I need to define a few things for you so that you know what we're talking about and know where to go to find the controls for this in your own piece of software. So we talked about letting just a moment ago letting refers to the amount of space in between lines of type. And there's a reason it's called leading, and we're gonna look at that in a second. The example. On the far left, I never think of the future. It comes soon enough, has a negative letting value. Okay, so, usually letting the space in between the lines of text needs to be the same point size or the same point sizes, the text plus two. So, for example, the leading in the center here is what's called solid leading. And that is the size of the type, which looks like in this case, like 16 point type. An 18 point letting is being used and that insurers that the ace enders in the D senders of the letters and you all know what that means now, don't crash into each other. OK, so that's solid, letting that's what you get. If the ...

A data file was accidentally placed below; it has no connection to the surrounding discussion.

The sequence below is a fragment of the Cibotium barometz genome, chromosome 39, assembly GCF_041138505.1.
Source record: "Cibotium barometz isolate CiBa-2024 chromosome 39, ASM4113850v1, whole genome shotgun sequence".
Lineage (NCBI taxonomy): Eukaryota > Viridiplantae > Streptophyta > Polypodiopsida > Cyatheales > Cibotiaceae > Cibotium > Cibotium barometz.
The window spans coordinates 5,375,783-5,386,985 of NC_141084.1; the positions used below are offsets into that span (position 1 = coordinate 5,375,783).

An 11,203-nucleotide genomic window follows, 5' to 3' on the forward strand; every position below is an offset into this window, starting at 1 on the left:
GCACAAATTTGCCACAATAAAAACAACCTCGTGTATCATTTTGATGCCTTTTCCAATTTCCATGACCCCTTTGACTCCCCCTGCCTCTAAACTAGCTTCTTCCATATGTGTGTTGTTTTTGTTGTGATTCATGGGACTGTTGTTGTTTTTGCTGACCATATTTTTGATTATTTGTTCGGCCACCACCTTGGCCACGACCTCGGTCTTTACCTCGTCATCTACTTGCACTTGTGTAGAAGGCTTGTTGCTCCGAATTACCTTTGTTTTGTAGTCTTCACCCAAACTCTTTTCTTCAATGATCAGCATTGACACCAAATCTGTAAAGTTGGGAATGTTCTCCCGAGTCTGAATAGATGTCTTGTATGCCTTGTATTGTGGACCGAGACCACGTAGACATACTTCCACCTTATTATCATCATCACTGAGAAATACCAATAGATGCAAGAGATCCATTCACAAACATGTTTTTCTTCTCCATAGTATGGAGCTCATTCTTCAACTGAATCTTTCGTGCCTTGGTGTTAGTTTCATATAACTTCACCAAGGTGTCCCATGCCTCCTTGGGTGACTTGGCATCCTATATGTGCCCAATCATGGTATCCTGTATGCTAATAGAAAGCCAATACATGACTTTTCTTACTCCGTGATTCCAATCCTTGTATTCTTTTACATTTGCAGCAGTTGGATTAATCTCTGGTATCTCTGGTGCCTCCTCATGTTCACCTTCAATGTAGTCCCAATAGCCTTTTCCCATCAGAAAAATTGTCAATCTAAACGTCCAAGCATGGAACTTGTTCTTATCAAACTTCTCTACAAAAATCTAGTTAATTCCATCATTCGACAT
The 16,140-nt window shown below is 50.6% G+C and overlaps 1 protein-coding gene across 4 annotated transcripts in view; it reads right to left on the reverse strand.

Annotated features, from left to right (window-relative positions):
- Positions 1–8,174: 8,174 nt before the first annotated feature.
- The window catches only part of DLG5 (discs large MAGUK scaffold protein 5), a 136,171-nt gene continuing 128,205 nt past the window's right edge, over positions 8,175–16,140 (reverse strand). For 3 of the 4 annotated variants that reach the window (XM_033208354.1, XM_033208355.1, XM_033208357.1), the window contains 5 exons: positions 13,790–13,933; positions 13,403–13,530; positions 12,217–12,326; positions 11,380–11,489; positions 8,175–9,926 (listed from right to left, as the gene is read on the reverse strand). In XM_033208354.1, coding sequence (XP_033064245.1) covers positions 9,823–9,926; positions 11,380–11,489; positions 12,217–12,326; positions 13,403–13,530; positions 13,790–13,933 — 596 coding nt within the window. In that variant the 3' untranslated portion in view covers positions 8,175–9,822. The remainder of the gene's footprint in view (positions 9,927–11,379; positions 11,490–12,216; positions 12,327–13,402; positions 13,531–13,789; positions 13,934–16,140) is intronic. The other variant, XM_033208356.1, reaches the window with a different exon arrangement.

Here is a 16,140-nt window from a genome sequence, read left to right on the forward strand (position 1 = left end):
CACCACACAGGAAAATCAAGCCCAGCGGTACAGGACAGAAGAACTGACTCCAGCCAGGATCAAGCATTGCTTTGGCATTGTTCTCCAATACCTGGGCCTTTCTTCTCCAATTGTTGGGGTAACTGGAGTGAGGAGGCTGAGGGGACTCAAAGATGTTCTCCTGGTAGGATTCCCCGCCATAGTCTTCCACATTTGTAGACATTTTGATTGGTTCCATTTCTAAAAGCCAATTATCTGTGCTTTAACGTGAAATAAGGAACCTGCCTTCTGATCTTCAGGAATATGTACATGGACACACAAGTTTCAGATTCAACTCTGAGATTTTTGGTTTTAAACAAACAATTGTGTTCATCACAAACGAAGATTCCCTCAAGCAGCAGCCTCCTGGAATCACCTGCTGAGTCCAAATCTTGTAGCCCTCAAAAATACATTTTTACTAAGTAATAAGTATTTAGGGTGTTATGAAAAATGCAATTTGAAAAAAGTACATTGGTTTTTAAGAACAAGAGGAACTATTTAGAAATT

leading control in your adobe creative suite, APs or pages or keynote. There's letting controls in those programs to, and word is set to auto. You're getting solid leading, which gives you enough space in between the letters. Like I said, we're the ace Enders and D centers don't crash into each other. As you can see from the example on the left negative, leading could be a nice design element. So I'm sure you've all seen text like this in an ad before on a billboard or what have you big poster, where the letters are crashing into each other. Letting is how the designers are accomplishing that They're not setting each line of text on its own layer or in its own separate little environment and then physically moving in together. They're just using negative, leading to make it crash into each other like that. It's a useful trick. You can't use it on Big blocks attacks, though it only works on small blocks. Attacks because it makes it difficult to read, interferes with pattern recognition. That's how we read words, so extra letting is also very useful in designed to space things out. So if one we're gonna use all Capitals. You might add extra space in between to kind of give it breathing room so people can read. It will be easier. So extra leading looks like example on the right. So those air not extra carriage returns that is letting its uniform every time you press return, that same amount of leading comes into play as you type. So that's letting Why is it called letting What is letting even mean? Well back in the fifties and sixties? Now, I don't know what year it was anyway. Long time ago printing presses looks like the example on the right, and they use the same technology you know as typewriters eventually came to use, which is blocks of metal. That's what the letter forms were carved into. You can see them in this example on there, right? So, you know, back in the 18 hundreds or what have you earlier than that when the first newspapers were coming out broadsheets Okay, the printers would load a tray, and you can kind of see it. It's the sightly horizontal thing at the top of the where the handle on the wheel is at the very top. If you look a little bit down to the left for that gold lines kind of coming across. That's the tree. So the printer would load the tray with all the letters to form the words on the whole page. Can you even imagine how time consuming that would be? So a dirty job to cause then what happens is you've got ink and then paper. So these blocks of letters or ain't And then the papers press down on top of them. And that's what makes the impression. Well, the only way printers had to put space in between these blocks is with other pieces of lead pick pieces of lead that were in different thicknesses. And that's what physically spaced the blocks apart. Teoh give you room to read so all the letters aren't crashing into each other. So that's why even today, controls for the space between lines is called leading because it's referring to the days when printers actually used a piece of lead to space thes metal blocks apart when they put him on the printing press. So as you can imagine, there, you know if you needed a whole bunch of space because printers about the rule of proximity right? If you look at old old newspapers and I should have had an example for you. But if you look at old newspapers, typically that headline is really big and centered, and there will be some smaller text, a little bit more descriptive under the headline and will be a big amount of space. And then the text will start in columns. So you would just simply put as many lead strips in between those blocks as you needed to create that space. So that's why it's called letting in the hope that kind of makes it make sense. Feller like Holy moly. So here's an example of negative letting in play. This is an ad. This was actually an ad. I think it was a Sephora ad, which is my favorite makeup store. I can spend hours and hours in there. Nobody wants to get any gifts for a gift car. Senate to Lisa photo lisa dot com That be really awesome. Anyway, you're going to see now you know about letting you're gonna see a clever letting tricks put into play like this again. This is not lines of text being set on individual layers in repositioned with the move toll or whatever program you're using. This is negative leading, which makes the letter forms crash into each other. It's a nice design trick. It could be kind of eye catching. And in this instance, the All Caps works. And I think we have a question here in studio. Oh, wow. This is thinking about your letting thing. Um, and so you're saying, used to points more than whatever the point sizes for the leading specifications. Well, that's what the auto setting is doing in any of your software. So if you don't change the saying, the default setting is whatever the point size of the text is, plus two more points. So I just think that in relationship to the proportions, like get it? If you have a big point size for the fun than that, two points is barely distinguishable, whereas if you have an eight point font than two points is 1/4 the height. So that still applies to sort of that fixed amount as far as sort of the standard right, that solid lighting is considered standard, so you can either decrease or increase that, depending upon the design that you're going for it is a very useful design trick. You can see here the paragraph, the white text underneath that headline Block has more letting, then the other, cause you can see there's a larger space in between. If they were really doing this right, do you see how on the third line of the white techs were moisturize and protections and is in all caps? First of all, they wouldn't have done that because that messes up your eye a little bit because those words look at a place and it looks like there's less space in between the second and third lines, and there is the third and fourth lines. That's only because the letter forms or taller, because they're all caps. What the designers should have done is slightly altered the baseline shift of those all caps words where they appear kind of in the center of that line of text. You would have decreased the baseline shift into negative values just to touch, to bring the baselines down of those all cap letters to make him fit within the sentence a little bit better, and we'll take a look at baseline shift here in a minute. But oh, that's That's the pitfalls of knowing all this stuff is it's going to begin leaping out at you, and you just can't even believe it. But that's good, though. That just means you're getting in a little bit more teen and you're noticing stuff. Here's another example of negative letting or less letting unusual. This one could have been done by putting the type on in different text boxes and moving them together, positioning them. They've been quite clever with how they've positioned the T in the D. That kind of tucked it in beside that e over there. But as you can see, negative leading is a very useful design trick. This is beautiful. This is the University College Designers Association, the U C D A. And they do about three or four different graphic design conferences per year. Different locations. They'll probably be between 306 100 people at these conferences, Mac. So I would call them an intimate conference, but they're really high end techniques taught Teoh really professional designers. I usually teach for these guys, so that's a nice thing. So they send me their ads and they're always beautifully laid out so you know it. And another concept for you guys to really rack your brains around is that great artists steal. I noticed the designs that resonate with you when I get stuff like this in the mail and I look at it and I see beautiful typography like this. Do I throw it away after I'm done looking at it? Heck, no. I'll do one of two things used, Teoh. I would put it in a folder and so, you know, design in the wild. So when I find great designs in the wild, I keep them because I will use that technique in and I won't make it. Look, it won't be a perfect match to what you see here, but I'll definitely still that typographic technique and use it and you should be doing the same thing. Teoh, use it for inspiration. These days, I take a picture with my IPhone just because I'm trying to reduce the amount of paper and folders he imagine, you know, 10 15 years. I'm probably going on about 15 years of graphic design, client work as well as instruction. My sample file is huge, so I'm trying to take pictures now, and I create an album and I photo or whatever program you're using import photos for, You know, Lisa's a design finds. And when I was a professor, I had my students. I would force them to look at Lisa's design finds folder when they would send me crappy design work. I might go here for inspiration. Take a look at these techniques, so when you come across something that resonates with you, keep it and then use it. Reuse it, repurpose it. This example is illustrating Kerney. Turning refers to the space in between letters. Okay, free fonts are notorious for bad occurring, handwritten script or font based on handwriting. Scripts like this are also notorious for bad turning. You'll hear designers refer to them as current ING pairs. So what's happening is the font designer is actually spec ing. How much space is on either side of that particular character. For example, A W needs more space than and I or a lower case ill Well, if the if the current in pairs are really good, or if the designer didn't add them at all, and fonts that you buy will have them so you don't have to worry about is mainly a problem with free funds. But there will be times when you need to adjust the amount of space between letters. For example, the sentence. The two sentences at the top are a NCAR turned and I have used red circles toe point out the big, big, big problems. I mean, look how close the and the VR together in half. I mean, they're touching each other, so they're crashing into each other and then we come over and we come down to the second line. And my gosh, it's like the Grand Canyon between the I and S in Hiss. And when we go over to where the apostrophe is and you will always need to current punctuation always if you want your type to look professional, you will need the current punctuation because the apostrophes, like in another zip code, away from the e right. It's like, Oh, wow, you're wear over there. Why are you wearing there? So you need to fine tune that stuff. And in the word helmet, you can see that there's a whole lot more space on the left of the E and the right of the L than there is between the email and I'm here to tell you nothing will wave big Oh, flag saying I am a typographic newbie. I haven't had a design class in the world. Nothing screams it quite as loudly as this kind of stuff, and you've got current in control. In most programs, it may be called different things in the consumer level products such as word in Apple's pages and even Keynote, which were using here to run the slide show. It's called character spacing. But in your higher end page layout, programs like Cork Express in design and in your image editors like Photo Shop and Illustrator is called Turning. Okay, so that's what it's referring to you. So you may not know is a viewer why you're having such difficulty reading the two sentences at the top. You will of course not trust the ad. You won't go to the story. You won't buy the stuff or hire that person. You I don't know why, but look how much easier to read. The two sentences are on the bottom. I have a hairdresser. His name's helmet. Get it for motorcycles. You get helmet hair, you don't Okay, so that's parenting. Bad turning is everywhere. This is an ad for a hair product called Infuse Iam. I mean, they're like, on the Revlon level, playing around here. Can you even first of all, can you even believe the rainbow radiant in the What is that? Helvetica headline up there. What's going on there? And look at the turning with the apostrophe. It's like that s is a block over from the apostrophe so bad turning is everywhere. And if you want your type to look professional just suggested the way You just is really simple. We're gonna look at it here in a minute. You place your cursor in between the offending letters, you don't highlight anything. You just have the blinking cursor. For example, In between the apostrophe in the S, you can use a keyboard shortcut. It's I believe it's option on the Mac Altana PC. To decrease the space between letters, you hold down that modifier key and tap the left arrow key to increase space. Hold on that same modifier key intact the right arrow key on your keyboard. So it's very, very easy. It's the last thing I do Okay, Two things that I do before I send the file off to a client or I send it to your printer for myself as I spell check the dad gum thing. Spell check. It's still chicken. I don't care if you even read it and there's no errors. Spell. Check it cause there will be some little something spell. Check it. And I Kurnit I don't current before I spelt it because I may have have to change something, and then all the current that I've done is all screwed up. But I spell checking. My current is the very last thing before I sign off on that piece too. Go on its merry way also, look at the alignment problem we've got on the bullet points down here. I can't even believe us. This was a full page ad in Riel Simple magazine. I don't know how much that stuff costs, but it's a lot of money, and it's just terrible. Terrible. So be careful with that kind of stuff because it really does reflect negatively. I would never buy their products. Never, Never, never. The next concept I wanna cover is that of tracking. Tracking also refers to space in between letters, but it's a little bit different from turning in that when you're talking about koerting. Different letters have different wit, so they require different amounts of space on either side. Tracking puts an equal uniform amount of space in between all the letters that you have highlighted. See, Do you have to double quick the word toe? Highlight it. Okay. This is a great way to use all caps. Then it becomes a design elements. So that the and the conference here, this is a fake logo that I made. I really love to start this conference. I did all the branding and everything, and I just haven't, like, put together the money people to make it half and give you fun. The digital camera conference. Really? So Because there's a dissenter in the g of digital, it creates this kind of natural space for a word. So I tracked out conference, so that's graphic design. Speak for increasing the tracking, tracked it out, do just track it out. So I tracked it out to make extra space, and I feel the space between the dissenter of the G and the right alignment of the A. Now I put my trademark because I did trade work this. I put my trademark on the right hand side of it outside of the alignment because that's an extra little embellishment, much like punctuation. Had the TM been right aligned with a it would have looked weird. So your punctuation should hang on the outside any kind of symbols, like that copyright symbol, registration symbol hanging on the outside of the margin and look better that way. Okay, so tracking is uniforms space. In between letters, we have a question audience. Yeah, with the trademark symbol. I've often made that really small, like, sort of dependent, not relatives. I make it not relative to the font of the thing that I'm trademarking but relative to her. I think it's gonna be viewed. So like, in that case, I might have made it three point smaller. Is that something you might do? You can also make the well symbols like that smaller, but you still need to make sure you hanging outside of your margin or your alignment that you've got going on. They just don't belong, and I can show you an automatic control in the dough. BCS APS, at least in so far as punctuation. It will handle that for you. It's called Roman Hanging punctuation. And we'll look at that here in a second so you can see how all caps can indeed work. And this is got great contrast coming in here. Another wonderful design element we're gonna do a lot of this tomorrow morning is notice what I've done with the words digital in camera. I've butted him up next to each other, put them all in lower case, which does what makes a friendly in round friendly, smaller, accessible who? I don't know much about my own camera. But I bet you hear that conference. I could learn more about it and I'd be ableto handle. What? I wouldn't be overwhelmed because the lower case tends to convey casual, approachable, that kind of thing. Also, with the roundness of the letters. I think that's future or aerial. Maybe. And they're nice, round and friendly and happy. And so we've got contrast in thickness and font waits. Okay, so we've got a regular thin version for digital, and then we've got a boulder, a black for camera. So I've got contrast in character size or weight rather and then I've also got contrast in color. So we've got a light blue for digital and darker blue for camera. And then the darker blue was also used in the and Conference. And by pairing the lower case letters, even though they're larger, we create additional contrast between those and the word conference because those air very thin letters tracked out. So find staff the next concept I want to share with your definition. Rather's baseline shifts. We we saw that earlier we looked at our diagram of our anatomy of characters. The baseline is the imaginary line onto which your letters air sitting. Okay, so for this particular logo, I added the red lines so you could see that's not a design element. So the first red line is the words Original baseline. Well, I used the baseline shift control to shift the baseline. I entered a negative amount. I highlighted the letter, highlighted the letter D because I wanted it to drop it down and also because I used an open time. Fine. I turned on alternate character for that D. So that's why it's got all those extra wild squishes and squashes. They're actually call it's washes handy. So what I did was I lowered the baseline of just the D to drop it down. The only other way I could have done that, put that D in a separate text box and corker in design. Or I could have put it on another layer and photo shop. You've got enough layers and your documents. You got enough text boxes in your page layout programs, so use the text formatting controls to your advantage and try to find a way to do it without having to create a separate element, because that just creates more work for you. If you have to go back and change the fun, you've got things split up in 15 million text boxes and worker and design. Guess what you got to do. Select, Select Select Slick. Select him all to try to change the fun. Same and Photoshopped. You've got fonts on a bazillion different layers. It's more difficult to change the font. Yes, you could activate all the layers and then activate. The text will change fund that way, but if you don't know that you can do that, you won't do, and you'll change the font individually per layer and that's just time consuming. The next thing I'm gonna share with you is a couple of open type Getty's. Now. We've been talking about open type a little bit all day long. How do you know if it's if a fine is open type or not? Will. If you're using any of the adobe CS, APS or Cork Express, you're going to get a little icon to the left of the font name that tells you what format it iss. So just look for one that's got an oh, that stands for open time, the ones that have a double T or true type. And I don't have any postscript in that particular menu screenshot. But if I did, they would show up as a lower case A in red. So if you know you want Teoh, if you're designing and wedding invitation or wedding announcement, let's say you've done a photo shoot for a client and you offers a photographer additional product in your business. Wedding announcements. Very, very easy to Dio. Then you would, of course, go for a nice script, and you would say to yourself, self, let's find an open type font because I want like maybe the first letter of their last name, or what have you to the extra sua, she and swishy with an extra flourish on it. Then you would go for an open type fonts. So if you see them in the font menu like this, they're easy to spot. Just look for that little icon. This is an example of some of the alternate characters in swash is that you can turn on if the open type font hasn't included, not all of them will. You're just gonna have to activate the font types and text and then go into the open type menu that I'll show you here in a minute to see if the designer has built any of that into that particular font audio script Pro. Just what we're using here has at least three different swash is for a capital F, so you can see those in play here with that fancy, fancier and fanciest, the ends are also different. The T has an extra little hoo haw on the end of it, so that's how you can add that kind of stuff. Search for an open type font and then dig into the open type mini to turn on those alternate characters. Here's another example. So I talked about alternate characters. There's a bunch of different kinds, so you can turn on contextual alternates. So that's what you get in the top line of text here. And I've got the different the characters that I really want you to look at highlighted in yellow. So as you kind of look through the different options So we've got discretionary ligatures, which is default, so they're kind of plain so that a is kind of around friendly. A. P doesn't have a whole lot going on the tees kind of normal. But as we go to contextual alternates or even stylistic alternates down there towards the bottom, they change. Okay, So, depending on what you want with an uptight want, you may not be stuck with a particular type of A. So we've got different A's, and here we've got different peas. We've got different teas going on, and then we turn on discretionary with a swash. Or sometimes it's on Lee called swash is. Then you can get the extra super duper flourish that we're seeing on the S at the very last. Sinise, on glitz. Look at that slosh that swash takes up three times as much. Space is the actual s. That would be a really nice way to set off. Like I say, your wedding announcements or invitations that you're offering in your photography business to the client is buying a font line. Are you a script pro and turning on those squashes? You don't want to turn it on for the whole sentence because that would just create a curly mess that you'd never be able to read. You only want to save it for, like, a special letter. So the first letter of the couples in the last name or what have you? Or the the ending s things like that? So that some of the goodies that you can get by using an open type font. A few minutes ago I talked about hanging your punctuation outside the margin and I give you a tip that we're gonna look at how to do that in the adobe CS APS and this is it in action here. So the block on the left is not as visually pleasing as a block on the right. And why is that? It's because that quote doesn't need to be inside that hard. Out of alignment. You're not reading the quote. You're not reading the symbol that's super scripted on the end. The trademark, the registration, the copyright. You're not reading that stuff. It's important that it's there, but you're not reading it. So the things that you're not reading like this, they need to be outside the margin. Okay, so it's better alignment. So she had turned that on its called Roman hanging punctuation. Would you ever have known that that's what that does when you turn it on? No. All right, So I talked a little bit about space before and after now shall not use blank returns. Carriage returns. Just spacing. Here's where that control lives in a slew of different pieces of software. Eso Microsoft Word is the top lift. You're going to go to the format menu and choose paragraph, and I'll show you where that is. Live here in a second, but this is what it looks like. So you, when the paragraph dialogue comes up, we're looking at top lift. Look where the red circle is and you see a section called Spacing and you've got before and after. So you simply have your cursor in the line of text that you want to alter, or in that subhead or whatever it ISS you don't have to highlight anything, can go to this dialog box and adjust the spacing before or after in its in point sizes allows you to be very, very precise. With this in the apple round and pages and keynote, you can see where the top right here. If you open the inspector and I'll show you how. Do that in a second and click the T button in that line of icons. The very top that shows up. I've got it circled. Click the tea and your space before and after is right where have circled it so before paragraph after paragraph. And you can either input a number into the field also in points. Or you can move that slider to the right to increase either one of those. Incidentally, since we're here, turning is handled by the character slider and letting is handled by the Lions slider. Okay, so in the consumer level programs, they're going to be named a little bit differently. Okay, here we are in text at it Tech said it. Plus so again, format paragraph, We've got space above and below. Here we're putting it in an inch is no big deal. I've also got a screenshot of in design here, So we've got space before and after in the adobe CS applications, you're gonna be looking for paragraph formatting because it considers space before space of of it considers that to be something that channel on a paragraph level. So you're not gonna find it in the character panel. You're gonna find it in the paragraph panel and then at the bottom, we've got a shot of the Cork Express measurements palette, and it's also in the paragraph formatting. So there's a tiny little circle kind of to the toward the top, right of that particular section of the screenshot There. So you've got the measurements palette open. You click the little paragraph icon, which looks like two vertical lines with a little round thing on the top left of one of them. And then you're gonna look for the two controls that I've circled here in that handle space before, in space after. So it really is in most programmes, but you may have to hunt for it